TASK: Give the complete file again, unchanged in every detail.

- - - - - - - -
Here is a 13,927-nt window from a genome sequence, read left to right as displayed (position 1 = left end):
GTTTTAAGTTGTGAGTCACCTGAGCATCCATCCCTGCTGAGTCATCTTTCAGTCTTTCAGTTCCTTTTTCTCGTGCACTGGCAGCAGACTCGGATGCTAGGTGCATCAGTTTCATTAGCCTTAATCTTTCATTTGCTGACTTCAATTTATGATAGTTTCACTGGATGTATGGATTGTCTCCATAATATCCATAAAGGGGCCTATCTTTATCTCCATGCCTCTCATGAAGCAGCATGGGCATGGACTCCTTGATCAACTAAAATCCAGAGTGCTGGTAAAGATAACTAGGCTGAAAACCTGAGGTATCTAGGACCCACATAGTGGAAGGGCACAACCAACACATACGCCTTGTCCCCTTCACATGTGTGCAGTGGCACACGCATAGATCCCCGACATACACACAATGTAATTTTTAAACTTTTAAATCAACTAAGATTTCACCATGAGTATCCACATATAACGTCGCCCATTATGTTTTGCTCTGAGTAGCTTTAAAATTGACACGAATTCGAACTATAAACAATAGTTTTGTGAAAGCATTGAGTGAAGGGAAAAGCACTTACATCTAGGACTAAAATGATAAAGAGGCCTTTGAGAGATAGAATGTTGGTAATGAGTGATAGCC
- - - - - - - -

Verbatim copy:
Here is a 13,927-nt window from a genome sequence, read left to right as displayed (position 1 = left end):
GTTTTAAGTTGTGAGTCACCTGAGCATCCATCCCTGCTGAGTCATCTTTCAGTCTTTCAGTTCCTTTTTCTCGTGCACTGGCAGCAGACTCGGATGCTAGGTGCATCAGTTTCATTAGCCTTAATCTTTCATTTGCTGACTTCAATTTATGATAGTTTCACTGGATGTATGGATTGTCTCCATAATATCCATAAAGGGGCCTATCTTTATCTCCATGCCTCTCATGAAGCAGCATGGGCATGGACTCCTTGATCAACTAAAATCCAGAGTGCTGGTAAAGATAACTAGGCTGAAAACCTGAGGTATCTAGGACCCACATAGTGGAAGGGCACAACCAACACATACGCCTTGTCCCCTTCACATGTGTGCAGTGGCACACGCATAGATCCCCGACATACACACAATGTAATTTTTAAACTTTTAAATCAACTAAGATTTCACCATGAGTATCCACATATAACGTCGCCCATTATGTTTTGCTCTGAGTAGCTTTAAAATTGACACGAATTCGAACTATAAACAATAGTTTTGTGAAAGCATTGAGTGAAGGGAAAAGCACTTACATCTAGGACTAAAATGATAAAGAGGCCTTTGAGAGATAGAATGTTGGTAATGAGTGATAGCC